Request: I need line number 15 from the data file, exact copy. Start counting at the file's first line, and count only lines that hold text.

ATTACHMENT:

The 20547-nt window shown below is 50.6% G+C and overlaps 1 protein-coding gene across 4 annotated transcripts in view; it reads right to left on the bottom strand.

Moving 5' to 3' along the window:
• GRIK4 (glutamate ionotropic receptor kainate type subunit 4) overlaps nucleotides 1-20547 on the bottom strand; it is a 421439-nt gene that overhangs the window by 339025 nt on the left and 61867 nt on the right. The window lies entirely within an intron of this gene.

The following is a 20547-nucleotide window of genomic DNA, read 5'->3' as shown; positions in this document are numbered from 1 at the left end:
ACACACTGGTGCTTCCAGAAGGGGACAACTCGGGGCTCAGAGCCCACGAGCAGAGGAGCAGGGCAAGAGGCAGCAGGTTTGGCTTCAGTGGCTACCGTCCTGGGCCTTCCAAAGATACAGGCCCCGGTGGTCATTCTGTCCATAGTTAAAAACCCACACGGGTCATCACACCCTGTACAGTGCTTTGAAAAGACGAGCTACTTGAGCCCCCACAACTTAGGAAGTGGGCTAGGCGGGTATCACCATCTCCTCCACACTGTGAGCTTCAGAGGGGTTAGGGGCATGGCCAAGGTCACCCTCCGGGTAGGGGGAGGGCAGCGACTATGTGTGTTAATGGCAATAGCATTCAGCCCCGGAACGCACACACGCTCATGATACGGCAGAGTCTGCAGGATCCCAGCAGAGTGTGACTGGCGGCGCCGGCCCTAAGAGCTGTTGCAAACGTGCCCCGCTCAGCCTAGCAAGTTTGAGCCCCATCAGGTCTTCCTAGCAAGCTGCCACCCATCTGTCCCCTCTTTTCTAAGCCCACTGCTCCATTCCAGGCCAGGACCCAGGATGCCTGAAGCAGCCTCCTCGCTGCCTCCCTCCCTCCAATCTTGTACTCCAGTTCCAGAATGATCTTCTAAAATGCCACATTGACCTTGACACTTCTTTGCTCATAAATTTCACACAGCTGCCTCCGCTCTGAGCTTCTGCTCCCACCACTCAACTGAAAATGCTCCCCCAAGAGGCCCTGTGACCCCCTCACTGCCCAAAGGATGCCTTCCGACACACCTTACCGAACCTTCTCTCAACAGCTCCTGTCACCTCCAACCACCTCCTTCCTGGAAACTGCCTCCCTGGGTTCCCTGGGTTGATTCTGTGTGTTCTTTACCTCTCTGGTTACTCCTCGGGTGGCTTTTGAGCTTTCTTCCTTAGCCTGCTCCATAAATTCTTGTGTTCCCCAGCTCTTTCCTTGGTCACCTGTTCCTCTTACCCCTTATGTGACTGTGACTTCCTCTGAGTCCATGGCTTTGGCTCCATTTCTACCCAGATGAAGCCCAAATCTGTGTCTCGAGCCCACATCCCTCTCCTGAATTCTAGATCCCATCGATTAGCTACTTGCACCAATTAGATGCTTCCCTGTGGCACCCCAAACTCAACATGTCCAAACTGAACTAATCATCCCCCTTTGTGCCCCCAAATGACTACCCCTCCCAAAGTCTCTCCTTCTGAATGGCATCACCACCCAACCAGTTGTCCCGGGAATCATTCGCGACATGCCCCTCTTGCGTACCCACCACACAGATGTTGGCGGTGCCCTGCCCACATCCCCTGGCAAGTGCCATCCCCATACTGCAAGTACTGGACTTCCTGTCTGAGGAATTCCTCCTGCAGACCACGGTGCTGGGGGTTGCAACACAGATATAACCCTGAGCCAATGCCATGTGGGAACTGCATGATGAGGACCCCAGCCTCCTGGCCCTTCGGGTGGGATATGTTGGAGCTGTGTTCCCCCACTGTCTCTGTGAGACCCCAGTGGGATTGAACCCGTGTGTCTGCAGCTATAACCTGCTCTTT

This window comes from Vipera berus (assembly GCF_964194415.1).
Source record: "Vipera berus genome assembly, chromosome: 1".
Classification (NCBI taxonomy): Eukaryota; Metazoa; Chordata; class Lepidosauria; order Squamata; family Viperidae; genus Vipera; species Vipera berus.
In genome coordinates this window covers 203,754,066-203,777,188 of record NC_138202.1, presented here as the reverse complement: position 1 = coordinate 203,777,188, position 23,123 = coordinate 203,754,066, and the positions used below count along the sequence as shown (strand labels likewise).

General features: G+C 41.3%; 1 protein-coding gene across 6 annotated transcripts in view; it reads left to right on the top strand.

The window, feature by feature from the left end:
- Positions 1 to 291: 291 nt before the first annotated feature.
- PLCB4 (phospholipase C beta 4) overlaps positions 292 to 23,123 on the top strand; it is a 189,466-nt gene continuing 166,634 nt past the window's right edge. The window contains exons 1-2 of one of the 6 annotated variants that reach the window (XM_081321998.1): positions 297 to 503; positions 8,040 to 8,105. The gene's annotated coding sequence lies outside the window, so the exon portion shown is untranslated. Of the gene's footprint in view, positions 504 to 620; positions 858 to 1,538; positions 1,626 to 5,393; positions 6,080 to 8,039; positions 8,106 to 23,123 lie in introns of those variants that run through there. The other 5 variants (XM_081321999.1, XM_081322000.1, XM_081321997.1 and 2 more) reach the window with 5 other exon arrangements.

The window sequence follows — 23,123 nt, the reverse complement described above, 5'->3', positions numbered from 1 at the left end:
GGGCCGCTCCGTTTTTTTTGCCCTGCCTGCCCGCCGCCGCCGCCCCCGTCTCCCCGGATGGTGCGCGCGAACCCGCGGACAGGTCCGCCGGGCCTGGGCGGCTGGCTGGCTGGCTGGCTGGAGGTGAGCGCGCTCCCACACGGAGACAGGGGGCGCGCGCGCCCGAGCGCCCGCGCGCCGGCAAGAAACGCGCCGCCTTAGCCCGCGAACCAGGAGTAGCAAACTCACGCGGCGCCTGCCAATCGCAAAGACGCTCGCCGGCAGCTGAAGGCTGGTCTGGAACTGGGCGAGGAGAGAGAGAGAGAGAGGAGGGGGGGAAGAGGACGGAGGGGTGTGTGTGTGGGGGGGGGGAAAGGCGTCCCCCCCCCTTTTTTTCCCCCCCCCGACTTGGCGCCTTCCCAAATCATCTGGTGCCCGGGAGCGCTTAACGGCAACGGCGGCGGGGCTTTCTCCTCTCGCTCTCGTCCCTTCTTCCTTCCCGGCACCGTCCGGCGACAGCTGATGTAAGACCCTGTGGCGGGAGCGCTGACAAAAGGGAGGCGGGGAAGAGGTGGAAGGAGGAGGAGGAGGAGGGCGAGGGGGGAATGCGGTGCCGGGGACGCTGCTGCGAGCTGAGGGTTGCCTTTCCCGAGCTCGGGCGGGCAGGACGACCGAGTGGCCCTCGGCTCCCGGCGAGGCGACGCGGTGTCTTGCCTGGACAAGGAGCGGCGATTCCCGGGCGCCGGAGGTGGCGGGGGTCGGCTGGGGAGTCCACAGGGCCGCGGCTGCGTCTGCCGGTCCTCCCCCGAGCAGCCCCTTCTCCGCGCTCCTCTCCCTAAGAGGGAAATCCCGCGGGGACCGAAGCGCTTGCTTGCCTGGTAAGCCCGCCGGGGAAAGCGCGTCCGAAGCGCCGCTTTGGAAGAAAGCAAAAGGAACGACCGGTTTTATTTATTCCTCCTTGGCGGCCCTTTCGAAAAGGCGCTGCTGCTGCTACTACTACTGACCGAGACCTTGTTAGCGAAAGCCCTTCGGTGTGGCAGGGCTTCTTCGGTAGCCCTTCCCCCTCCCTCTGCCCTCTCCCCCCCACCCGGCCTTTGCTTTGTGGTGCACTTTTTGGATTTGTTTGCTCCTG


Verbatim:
GGGCCGCTCCGTTTTTTTTGCCCTGCCTGCCCGCCGCCGCCGCCCCCGTCTCCCCGGATGGTGCGCGCGAACCCGCGGACAGGTCCGCCGGGCCTGGGCGGCTGGCTGGCTGGCTGGCTGGAGGTGAGCGCGCTCCCACACGGAGACAGGGGGCGCGCGCGCCCGAGCGCCCGCGCGCCGGCAAGAAACGCGCCGCCTTAGCCCGCGAACCAGGAGTAGCAAACTCACGCGGCGCCTGCCAATCGCAAAGACGCTCGCCGGCAGCTGAAGGCTGGTCTGGAACTGGGCGAGGAGAGAGAGAGAGAGAGGAGGGGGGGAAGAGGACGGAGGGGTGTGTGTGTGGGGGGGGGGAAAGGCGTCCCCCCCCCTTTTTTTCCCCCCCCCGACTTGGCGCCTTCCCAAATCATCTGGTGCCCGGGAGCGCTTAACGGCAACGGCGGCGGGGCTTTCTCCTCTCGCTCTCGTCCCTTCTTCCTTCCCGGCACCGTCCGGCGACAGCTGATGTAAGACCCTGTGGCGGGAGCGCTGACAAAAGGGAGGCGGGGAAGAGGTGGAAGGAGGAGGAGGAGGAGGGCGAGGGGGGAATGCGGTGCCGGGGACGCTGCTGCGAGCTGAGGGTTGCCTTTCCCGAGCTCGGGCGGGCAGGACGACCGAGTGGCCCTCGGCTCCCGGCGAGGCGACGCGGTGTCTTGCCTGGACAAGGAGCGGCGATTCCCGGGCGCCGGAGGTGGCGGGGGTCGGCTGGGGAGTCCACAGGGCCGCGGCTGCGTCTGCCGGTCCTCCCCCGAGCAGCCCCTTCTCCGCGCTCCTCTCCCTAAGAGGGAAATCCCGCGGGGACCGAAGCGCTTGCTTGCCTGGTAAGCCCGCCGGGGAAAGCGCGTCCGAAGCGCCGCTTTGGAAGAAAGCAAAAGGAACGACCGGTTTTATTTATTCCTCCTTGGCGGCCCTTTCGAAAAGGCGCTGCTGCTGCTACTACTACTGACCGAGACCTTGTTAGCGAAAGCCCTTCGGTGTGGCAGGGCTTCTTCGGTAGCCCTTCCCCCTCCCTCTGCCCTCTCCCCCCCACCCGGCCTTTGCTTTGTGGTGCACTTTTTGGATTTGTTTGCTCCTG